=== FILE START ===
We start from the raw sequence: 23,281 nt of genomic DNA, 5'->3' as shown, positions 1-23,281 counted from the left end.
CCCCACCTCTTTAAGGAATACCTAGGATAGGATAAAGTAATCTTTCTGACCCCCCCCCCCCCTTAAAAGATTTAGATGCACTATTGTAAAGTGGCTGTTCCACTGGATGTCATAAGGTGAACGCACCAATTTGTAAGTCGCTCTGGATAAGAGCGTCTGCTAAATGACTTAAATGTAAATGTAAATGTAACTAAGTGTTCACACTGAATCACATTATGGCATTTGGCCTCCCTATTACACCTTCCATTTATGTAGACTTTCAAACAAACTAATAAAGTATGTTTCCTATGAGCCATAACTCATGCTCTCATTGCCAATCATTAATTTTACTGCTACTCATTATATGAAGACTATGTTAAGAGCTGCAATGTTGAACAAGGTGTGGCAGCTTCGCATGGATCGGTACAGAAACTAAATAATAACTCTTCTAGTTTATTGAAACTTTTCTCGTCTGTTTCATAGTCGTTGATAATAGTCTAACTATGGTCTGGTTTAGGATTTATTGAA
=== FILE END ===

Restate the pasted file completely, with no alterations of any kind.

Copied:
We start from the raw sequence: 23,281 nt of genomic DNA, 5'->3' as shown, positions 1-23,281 counted from the left end.
CCCCACCTCTTTAAGGAATACCTAGGATAGGATAAAGTAATCTTTCTGACCCCCCCCCCCCCTTAAAAGATTTAGATGCACTATTGTAAAGTGGCTGTTCCACTGGATGTCATAAGGTGAACGCACCAATTTGTAAGTCGCTCTGGATAAGAGCGTCTGCTAAATGACTTAAATGTAAATGTAAATGTAACTAAGTGTTCACACTGAATCACATTATGGCATTTGGCCTCCCTATTACACCTTCCATTTATGTAGACTTTCAAACAAACTAATAAAGTATGTTTCCTATGAGCCATAACTCATGCTCTCATTGCCAATCATTAATTTTACTGCTACTCATTATATGAAGACTATGTTAAGAGCTGCAATGTTGAACAAGGTGTGGCAGCTTCGCATGGATCGGTACAGAAACTAAATAATAACTCTTCTAGTTTATTGAAACTTTTCTCGTCTGTTTCATAGTCGTTGATAATAGTCTAACTATGGTCTGGTTTAGGATTTATTGAA